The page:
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What is RSV and Why has the CDC Issued a Health Advisory About It?

July 15, 2021

Map of RSV in southern part of USA

On June 10, 2021, the Centers for Disease Control and Prevention (CDC) issued an official health advisory regarding increased interseasonal respiratory syncytial virus (RSV) activity across part of the southern U.S. RSV is an RNA virus primarily spread via airborne respiratory droplets when a person coughs or sneezes, similar to coronavirus and influenza, as well as through direct contract with a contaminated surface. Per the CDC:

“RSV is the most common cause of bronchiolitis and pneumonia in children under one year of age in the United States. Infants, young children, and older adults with chronic medical conditions are at risk of severe disease from RSV infection. Each year in the United States, RSV leads to on average approximately 58,000 hospitalizations with 100-500 deaths among children younger than 5 years old and 177,000 hospitalizations with 14,000 deaths among adults aged 65 years or older.”

Where is RSV spreading?

Although RSV is nothing new, what is new this year is that RSV infections, which occur primarily during the fall and winter, are being seen in the summer. As the CDC reports, RSV activity decreased rapidly in April 2020 likely due to the adoption of public health measures to reduce the spread of COVID-19 and, as compared with previous years, remained relatively low from May 2020 to March 2021. Since March, an increase has been observed in a number of southern states including Alabama, Arkansas, Florida, Georgia, Kentucky, Louisiana, Mississippi, New Mexico, North Carolina, Oklahoma, South Carolina, Tennessee, and Texas.

Why is RSV spreading?

Medical experts speculate that because RSV was suppressed during winter, it’s normal circulation time, it’s “making up for lost time now.” Further, because RSV was not circulated as much during the winter months of 2020-2021, the CDC says, “older infants and toddlers might now be at increased risk of severe RSV-associated illness since they have likely not had typical levels of exposure to RSV during the past 15 months.”

What are RSV symptoms?

As described by the CDC, people infected with RSV usually show symptoms within 4 to 6 days after getting infected. Symptoms usually include runny nose, decrease in appetite, coughing, sneezing, fever, and wheezing. Further, “these symptoms usually appear in stages and not all at once. In very young infants with RSV, the only symptoms may be irritability, decreased activity, and breathing difficulties.” Notably, “almost all children will have had an RSV infection by their second birthday.”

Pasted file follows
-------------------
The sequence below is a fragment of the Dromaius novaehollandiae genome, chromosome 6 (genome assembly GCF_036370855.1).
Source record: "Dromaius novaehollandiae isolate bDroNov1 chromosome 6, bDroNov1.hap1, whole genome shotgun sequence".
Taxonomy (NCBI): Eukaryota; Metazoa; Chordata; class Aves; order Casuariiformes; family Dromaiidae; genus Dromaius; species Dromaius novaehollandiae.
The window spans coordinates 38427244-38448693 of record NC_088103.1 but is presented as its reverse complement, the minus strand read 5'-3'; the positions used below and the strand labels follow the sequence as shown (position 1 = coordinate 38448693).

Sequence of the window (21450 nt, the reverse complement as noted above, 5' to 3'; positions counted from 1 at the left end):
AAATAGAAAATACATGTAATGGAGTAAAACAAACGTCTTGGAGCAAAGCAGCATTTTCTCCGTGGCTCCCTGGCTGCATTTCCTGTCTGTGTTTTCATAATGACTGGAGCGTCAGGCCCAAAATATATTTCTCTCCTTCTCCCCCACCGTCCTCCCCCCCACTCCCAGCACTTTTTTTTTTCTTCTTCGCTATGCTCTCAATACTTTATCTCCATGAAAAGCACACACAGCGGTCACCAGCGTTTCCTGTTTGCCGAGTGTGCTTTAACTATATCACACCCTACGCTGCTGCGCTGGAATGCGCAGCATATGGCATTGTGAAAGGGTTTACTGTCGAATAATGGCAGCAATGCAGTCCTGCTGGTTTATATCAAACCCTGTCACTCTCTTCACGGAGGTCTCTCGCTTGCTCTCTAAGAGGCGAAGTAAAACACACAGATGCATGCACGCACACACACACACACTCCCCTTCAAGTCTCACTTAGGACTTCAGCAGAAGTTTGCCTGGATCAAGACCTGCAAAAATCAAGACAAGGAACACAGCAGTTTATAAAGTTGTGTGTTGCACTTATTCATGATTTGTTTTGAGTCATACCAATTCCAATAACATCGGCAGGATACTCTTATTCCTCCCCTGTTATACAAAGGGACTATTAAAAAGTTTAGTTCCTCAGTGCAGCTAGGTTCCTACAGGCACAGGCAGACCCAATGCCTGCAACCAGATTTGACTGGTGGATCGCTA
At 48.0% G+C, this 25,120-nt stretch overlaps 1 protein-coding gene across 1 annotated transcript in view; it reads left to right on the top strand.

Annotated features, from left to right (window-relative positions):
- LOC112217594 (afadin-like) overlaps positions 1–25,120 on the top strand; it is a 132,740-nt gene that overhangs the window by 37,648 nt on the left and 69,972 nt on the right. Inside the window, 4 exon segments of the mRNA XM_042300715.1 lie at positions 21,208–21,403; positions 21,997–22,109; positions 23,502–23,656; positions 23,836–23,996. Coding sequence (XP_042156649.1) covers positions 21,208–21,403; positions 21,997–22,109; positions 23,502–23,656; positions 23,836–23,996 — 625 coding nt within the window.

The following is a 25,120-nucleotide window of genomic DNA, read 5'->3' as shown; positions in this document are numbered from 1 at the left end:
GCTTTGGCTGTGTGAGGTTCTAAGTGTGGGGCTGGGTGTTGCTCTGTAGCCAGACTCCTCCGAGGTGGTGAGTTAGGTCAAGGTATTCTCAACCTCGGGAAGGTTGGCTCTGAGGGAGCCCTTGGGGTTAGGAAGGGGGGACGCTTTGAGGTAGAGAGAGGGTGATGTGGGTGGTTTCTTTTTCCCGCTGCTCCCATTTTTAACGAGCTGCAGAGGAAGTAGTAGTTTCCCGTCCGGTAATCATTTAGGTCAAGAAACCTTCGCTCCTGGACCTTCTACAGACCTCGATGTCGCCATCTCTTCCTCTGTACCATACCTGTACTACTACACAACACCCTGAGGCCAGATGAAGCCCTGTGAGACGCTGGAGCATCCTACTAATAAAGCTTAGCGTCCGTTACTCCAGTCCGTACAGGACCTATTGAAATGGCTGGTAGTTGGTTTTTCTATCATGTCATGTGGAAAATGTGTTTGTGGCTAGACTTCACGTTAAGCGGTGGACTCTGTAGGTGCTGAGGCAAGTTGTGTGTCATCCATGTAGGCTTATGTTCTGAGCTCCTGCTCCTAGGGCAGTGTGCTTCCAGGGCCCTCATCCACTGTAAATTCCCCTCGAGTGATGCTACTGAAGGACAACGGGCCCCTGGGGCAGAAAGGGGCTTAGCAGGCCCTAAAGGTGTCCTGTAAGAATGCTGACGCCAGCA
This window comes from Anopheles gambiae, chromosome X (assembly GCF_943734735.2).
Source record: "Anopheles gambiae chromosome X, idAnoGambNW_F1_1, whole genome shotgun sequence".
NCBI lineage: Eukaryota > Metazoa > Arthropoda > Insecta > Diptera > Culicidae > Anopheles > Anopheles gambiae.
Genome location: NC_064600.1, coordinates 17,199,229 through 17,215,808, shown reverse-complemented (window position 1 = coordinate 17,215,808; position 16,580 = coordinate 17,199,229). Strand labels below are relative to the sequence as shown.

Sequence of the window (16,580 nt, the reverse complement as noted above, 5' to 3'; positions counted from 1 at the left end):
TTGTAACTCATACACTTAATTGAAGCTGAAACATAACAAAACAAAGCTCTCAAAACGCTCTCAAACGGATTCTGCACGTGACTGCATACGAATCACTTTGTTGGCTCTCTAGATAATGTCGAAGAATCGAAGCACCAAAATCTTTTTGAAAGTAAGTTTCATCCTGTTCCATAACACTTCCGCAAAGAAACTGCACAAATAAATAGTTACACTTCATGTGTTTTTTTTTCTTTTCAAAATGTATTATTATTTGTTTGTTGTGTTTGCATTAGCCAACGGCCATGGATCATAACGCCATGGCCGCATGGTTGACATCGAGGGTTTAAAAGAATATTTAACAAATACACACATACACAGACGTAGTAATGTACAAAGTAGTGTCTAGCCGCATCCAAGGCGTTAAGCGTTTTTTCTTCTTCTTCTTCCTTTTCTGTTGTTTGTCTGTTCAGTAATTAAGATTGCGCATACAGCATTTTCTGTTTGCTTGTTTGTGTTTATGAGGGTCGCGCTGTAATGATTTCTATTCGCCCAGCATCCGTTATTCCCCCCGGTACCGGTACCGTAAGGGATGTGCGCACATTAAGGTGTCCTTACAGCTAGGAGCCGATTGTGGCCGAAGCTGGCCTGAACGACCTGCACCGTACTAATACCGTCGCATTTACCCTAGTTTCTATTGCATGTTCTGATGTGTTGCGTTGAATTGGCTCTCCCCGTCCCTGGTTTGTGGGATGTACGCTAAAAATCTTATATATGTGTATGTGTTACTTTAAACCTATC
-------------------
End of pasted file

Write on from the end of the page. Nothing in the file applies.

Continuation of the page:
Further, per the Mayo Clinic, “in adults and older, healthy children, RSV symptoms are mild and typically mimic the common cold. Self-care measures are usually all that’s needed to relieve any discomfort.” But the virus “can cause severe infection in some people, including babies 12 months and younger (infants), especially premature infants, older adults, people with heart and lung disease, or anyone with a weak immune system (immunocompromised).”

How can the spread of RSV be prevented?

Preventing the spread of RSV is not unlike preventing the spread of COVID-19, another airborne disease, something we’re all well-versed in now. That COVID-19 measures work is reflected in the timeframe when RSV rapidly decreased. Individually, people infected with RSV should prevent spreading airborne respiratory droplets from coughs and sneezes. Cover your mouth when coughing or sneezing (but not with your hands). The CDC has recommended “a tissue or your upper shirt sleeve” but many of us also have a drawer full of masks now to help protect others. Also, frequent surface disinfection and avoiding close contact with others are critical measures.

To help prevent the spread of RSV, an airborne disease, on a larger scale, ultraviolet germicidal irradiation (UVGI or UV) holds promise. While Aerapy UV has not been tested against the RSV pathogen specifically, our UV technology has been tested against a virus in the Paramyxoviridae family which includes pneumovirus and paramyxovirus. RSV is a pneumovirus and canine distemper virus (CDV) is a paramyxovirus. Aerapy UV technology has been independently tested against CDV and was found to kill at least 98.89% of the virus. The test results were part of a University of Arizona study published in the American Journal of Veterinary Research (AJVR).

Contact us to request more information on our test results and request a free UV consultation.

Back to UV Updates

HOW PROTECTED ARE YOU?

Aerapy's commercial-grade UV lights protect your clients, staff, and your business with proven UV disinfection technology. Contact us today for more information and a free UV consultation.

Free UV Consultation
UV Sanitizing Products